Tag Archives: Explorations

Image from page 245 of “Arctic explorations: the second Grinnell expedition in search of Sir John Franklin, 1853, ’54, ’55” (1856)

A few nice philadelphia traffic images I found:

Image from page 245 of “Arctic explorations: the second Grinnell expedition in search of Sir John Franklin, 1853, ’54, ’55” (1856)
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Identifier: arcticexploratio01kane
Title: Arctic explorations: the second Grinnell expedition in search of Sir John Franklin, 1853, ’54, ’55
Year: 1856 (1850s)
Authors: Kane, Elisha Kent, 1820-1857
Subjects: Grinnell Expedition 1853-1855)
Publisher: Philadelphia, Childs & Peterson [etc., etc.]
Contributing Library: University Library, University of North Carolina at Chapel Hill
Digitizing Sponsor: University of North Carolina at Chapel Hill

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hATlVE SLEDGE, (KOOMETIK,>—CELLULAR BONE OF WHALE. ments of porous bone, admirably knit together bythongs of hide; the runners, which glistened like bur-nished steel, were of highly-polished ivory, obtainedfrom the tusks of the walrus. The only arms they carried were knives, concealedin their boots; but their lances, which were lashed tothe sledges, were quite a formidable weapon. Thestaff was of the horn of the narwhal, or else of thethigh-bones of the bear, two lashed together, or some-times the mirabilis of the walrus, three or four of them 20G THEIR EQUIPMENT. united. This last was a favorite material also for thecross-bars of their sledges. They had no wood. Asingle rusty hoop from a current-drifted cask mighthave furnished all the knives of the party; but the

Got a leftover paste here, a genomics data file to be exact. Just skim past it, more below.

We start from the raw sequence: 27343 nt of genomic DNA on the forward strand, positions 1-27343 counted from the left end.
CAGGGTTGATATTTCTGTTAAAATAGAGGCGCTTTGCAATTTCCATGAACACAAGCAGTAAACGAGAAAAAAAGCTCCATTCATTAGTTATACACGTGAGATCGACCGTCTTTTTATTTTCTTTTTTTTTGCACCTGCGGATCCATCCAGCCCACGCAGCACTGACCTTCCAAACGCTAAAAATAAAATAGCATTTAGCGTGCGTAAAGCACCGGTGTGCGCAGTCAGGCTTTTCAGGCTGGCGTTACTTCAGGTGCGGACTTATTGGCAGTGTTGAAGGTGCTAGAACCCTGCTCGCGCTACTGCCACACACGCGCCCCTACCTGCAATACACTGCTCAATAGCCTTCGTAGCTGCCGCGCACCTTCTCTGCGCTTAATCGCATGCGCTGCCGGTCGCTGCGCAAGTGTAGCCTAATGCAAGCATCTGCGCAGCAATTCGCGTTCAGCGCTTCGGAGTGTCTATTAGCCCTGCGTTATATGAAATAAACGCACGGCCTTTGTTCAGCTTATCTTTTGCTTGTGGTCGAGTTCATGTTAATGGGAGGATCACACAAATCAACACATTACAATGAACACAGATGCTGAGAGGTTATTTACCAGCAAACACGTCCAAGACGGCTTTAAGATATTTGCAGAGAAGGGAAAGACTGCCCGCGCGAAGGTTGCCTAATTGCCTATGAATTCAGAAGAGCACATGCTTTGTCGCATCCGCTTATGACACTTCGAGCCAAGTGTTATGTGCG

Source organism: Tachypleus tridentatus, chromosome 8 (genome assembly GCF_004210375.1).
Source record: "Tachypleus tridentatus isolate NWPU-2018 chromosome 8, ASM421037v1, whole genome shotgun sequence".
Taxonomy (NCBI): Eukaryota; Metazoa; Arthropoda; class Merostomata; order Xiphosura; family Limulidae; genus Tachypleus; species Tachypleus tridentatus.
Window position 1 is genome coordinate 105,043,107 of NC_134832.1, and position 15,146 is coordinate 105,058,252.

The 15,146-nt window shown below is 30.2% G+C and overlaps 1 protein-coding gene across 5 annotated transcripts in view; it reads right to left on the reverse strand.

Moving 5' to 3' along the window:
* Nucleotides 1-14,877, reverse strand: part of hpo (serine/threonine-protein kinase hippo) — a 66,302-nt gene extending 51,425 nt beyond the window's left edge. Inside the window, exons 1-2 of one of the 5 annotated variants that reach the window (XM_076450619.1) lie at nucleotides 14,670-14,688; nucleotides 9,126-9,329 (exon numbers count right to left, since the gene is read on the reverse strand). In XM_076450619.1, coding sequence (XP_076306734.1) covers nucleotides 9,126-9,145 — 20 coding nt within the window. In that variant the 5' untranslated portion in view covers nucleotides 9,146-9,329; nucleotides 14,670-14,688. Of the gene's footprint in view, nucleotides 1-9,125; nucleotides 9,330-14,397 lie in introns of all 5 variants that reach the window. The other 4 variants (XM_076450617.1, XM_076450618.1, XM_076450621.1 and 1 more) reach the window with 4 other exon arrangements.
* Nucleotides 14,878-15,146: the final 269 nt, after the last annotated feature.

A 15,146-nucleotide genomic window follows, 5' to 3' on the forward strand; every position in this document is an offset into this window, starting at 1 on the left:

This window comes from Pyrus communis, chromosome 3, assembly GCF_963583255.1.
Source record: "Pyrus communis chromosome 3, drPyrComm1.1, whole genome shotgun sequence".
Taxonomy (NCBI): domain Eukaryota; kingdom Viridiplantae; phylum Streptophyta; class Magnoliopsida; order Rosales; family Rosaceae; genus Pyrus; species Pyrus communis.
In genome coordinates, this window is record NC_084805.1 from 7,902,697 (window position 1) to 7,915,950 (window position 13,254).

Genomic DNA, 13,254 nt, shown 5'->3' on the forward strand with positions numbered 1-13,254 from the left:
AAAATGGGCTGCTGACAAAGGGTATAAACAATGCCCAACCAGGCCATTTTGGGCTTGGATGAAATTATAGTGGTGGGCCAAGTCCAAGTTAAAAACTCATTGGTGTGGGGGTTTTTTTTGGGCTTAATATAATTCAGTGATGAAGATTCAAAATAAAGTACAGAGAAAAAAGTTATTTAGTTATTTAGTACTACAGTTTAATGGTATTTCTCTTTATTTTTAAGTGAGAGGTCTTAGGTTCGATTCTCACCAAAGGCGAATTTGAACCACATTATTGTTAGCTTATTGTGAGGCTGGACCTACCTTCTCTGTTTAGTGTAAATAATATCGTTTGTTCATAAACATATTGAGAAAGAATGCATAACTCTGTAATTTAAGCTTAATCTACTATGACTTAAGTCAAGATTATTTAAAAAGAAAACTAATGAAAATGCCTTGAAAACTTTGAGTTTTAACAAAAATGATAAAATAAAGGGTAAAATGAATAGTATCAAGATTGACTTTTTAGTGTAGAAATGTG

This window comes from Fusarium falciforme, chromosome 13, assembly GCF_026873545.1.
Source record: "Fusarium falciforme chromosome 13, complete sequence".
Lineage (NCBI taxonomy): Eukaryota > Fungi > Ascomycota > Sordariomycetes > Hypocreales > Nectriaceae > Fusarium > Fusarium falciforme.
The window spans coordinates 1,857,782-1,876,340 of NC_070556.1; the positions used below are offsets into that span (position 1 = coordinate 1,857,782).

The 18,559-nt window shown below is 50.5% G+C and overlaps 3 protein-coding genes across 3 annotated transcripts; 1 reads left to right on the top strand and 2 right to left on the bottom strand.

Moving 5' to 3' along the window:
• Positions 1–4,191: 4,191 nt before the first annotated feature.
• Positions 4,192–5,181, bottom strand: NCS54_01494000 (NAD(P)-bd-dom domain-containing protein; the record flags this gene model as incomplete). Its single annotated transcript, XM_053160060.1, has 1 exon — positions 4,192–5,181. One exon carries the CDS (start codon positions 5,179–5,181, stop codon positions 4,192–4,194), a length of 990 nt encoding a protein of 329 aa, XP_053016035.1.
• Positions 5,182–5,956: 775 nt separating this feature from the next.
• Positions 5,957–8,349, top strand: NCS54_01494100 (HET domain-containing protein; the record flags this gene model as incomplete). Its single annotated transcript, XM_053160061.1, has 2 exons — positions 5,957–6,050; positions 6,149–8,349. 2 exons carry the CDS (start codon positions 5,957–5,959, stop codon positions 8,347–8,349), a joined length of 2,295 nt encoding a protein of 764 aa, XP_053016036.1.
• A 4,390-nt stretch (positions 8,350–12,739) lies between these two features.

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HOOP-IRON KNIFE, (S E V 1 K ) fleam-shaped tips of their lances were of unmistakablesteel, and were riveted to the tapering bony pointwith no mean skill. I learned afterward that themetal was obtained in traffic from the more southerntribes.

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Image from page 326 of “History of the Corn Exchange Regiment, 118th Pennsylvania Volunteers, from their first engagement at Antietam to Appomattox. To which is added a record of its organization and a complete roster. Fully illustrated with maps, portrai
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Identifier: historyofcornexc00unit
Title: History of the Corn Exchange Regiment, 118th Pennsylvania Volunteers, from their first engagement at Antietam to Appomattox. To which is added a record of its organization and a complete roster. Fully illustrated with maps, portraits, and over one hundred illustrations
Year: 1888 (1880s)